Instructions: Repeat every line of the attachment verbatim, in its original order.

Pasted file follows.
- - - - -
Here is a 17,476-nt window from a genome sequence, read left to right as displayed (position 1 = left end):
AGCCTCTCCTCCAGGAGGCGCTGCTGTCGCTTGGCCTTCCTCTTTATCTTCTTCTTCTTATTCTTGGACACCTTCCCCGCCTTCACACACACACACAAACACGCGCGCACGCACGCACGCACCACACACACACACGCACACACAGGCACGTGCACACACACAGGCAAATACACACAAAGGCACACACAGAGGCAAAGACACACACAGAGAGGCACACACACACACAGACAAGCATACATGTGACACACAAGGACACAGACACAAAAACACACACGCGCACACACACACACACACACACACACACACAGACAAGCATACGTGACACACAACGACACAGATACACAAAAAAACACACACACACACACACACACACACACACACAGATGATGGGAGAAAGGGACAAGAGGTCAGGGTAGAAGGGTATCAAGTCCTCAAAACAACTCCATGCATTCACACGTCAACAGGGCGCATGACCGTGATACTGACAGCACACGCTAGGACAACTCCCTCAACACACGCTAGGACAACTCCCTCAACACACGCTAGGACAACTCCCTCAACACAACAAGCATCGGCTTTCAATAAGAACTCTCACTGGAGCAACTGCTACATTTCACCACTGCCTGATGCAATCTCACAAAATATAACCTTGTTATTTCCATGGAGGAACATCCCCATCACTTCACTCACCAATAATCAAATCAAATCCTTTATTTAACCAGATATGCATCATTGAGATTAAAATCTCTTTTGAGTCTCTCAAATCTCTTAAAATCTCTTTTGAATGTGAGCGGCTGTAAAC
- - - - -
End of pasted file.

Here is a 17,476-nt window from a genome sequence, read left to right as displayed (position 1 = left end):
AGCCTCTCCTCCAGGAGGCGCTGCTGTCGCTTGGCCTTCCTCTTTATCTTCTTCTTCTTATTCTTGGACACCTTCCCCGCCTTCACACACACACACAAACACGCGCGCACGCACGCACGCACCACACACACACACGCACACACAGGCACGTGCACACACACAGGCAAATACACACAAAGGCACACACAGAGGCAAAGACACACACAGAGAGGCACACACACACACAGACAAGCATACATGTGACACACAAGGACACAGACACAAAAACACACACGCGCACACACACACACACACACACACACACACAGACAAGCATACGTGACACACAACGACACAGATACACAAAAAAACACACACACACACACACACACACACACACACAGATGATGGGAGAAAGGGACAAGAGGTCAGGGTAGAAGGGTATCAAGTCCTCAAAACAACTCCATGCATTCACACGTCAACAGGGCGCATGACCGTGATACTGACAGCACACGCTAGGACAACTCCCTCAACACACGCTAGGACAACTCCCTCAACACACGCTAGGACAACTCCCTCAACACAACAAGCATCGGCTTTCAATAAGAACTCTCACTGGAGCAACTGCTACATTTCACCACTGCCTGATGCAATCTCACAAAATATAACCTTGTTATTTCCATGGAGGAACATCCCCATCACTTCACTCACCAATAATCAAATCAAATCCTTTATTTAACCAGATATGCATCATTGAGATTAAAATCTCTTTTGAGTCTCTCAAATCTCTTAAAATCTCTTTTGAATGTGAGCGGCTGTAAAC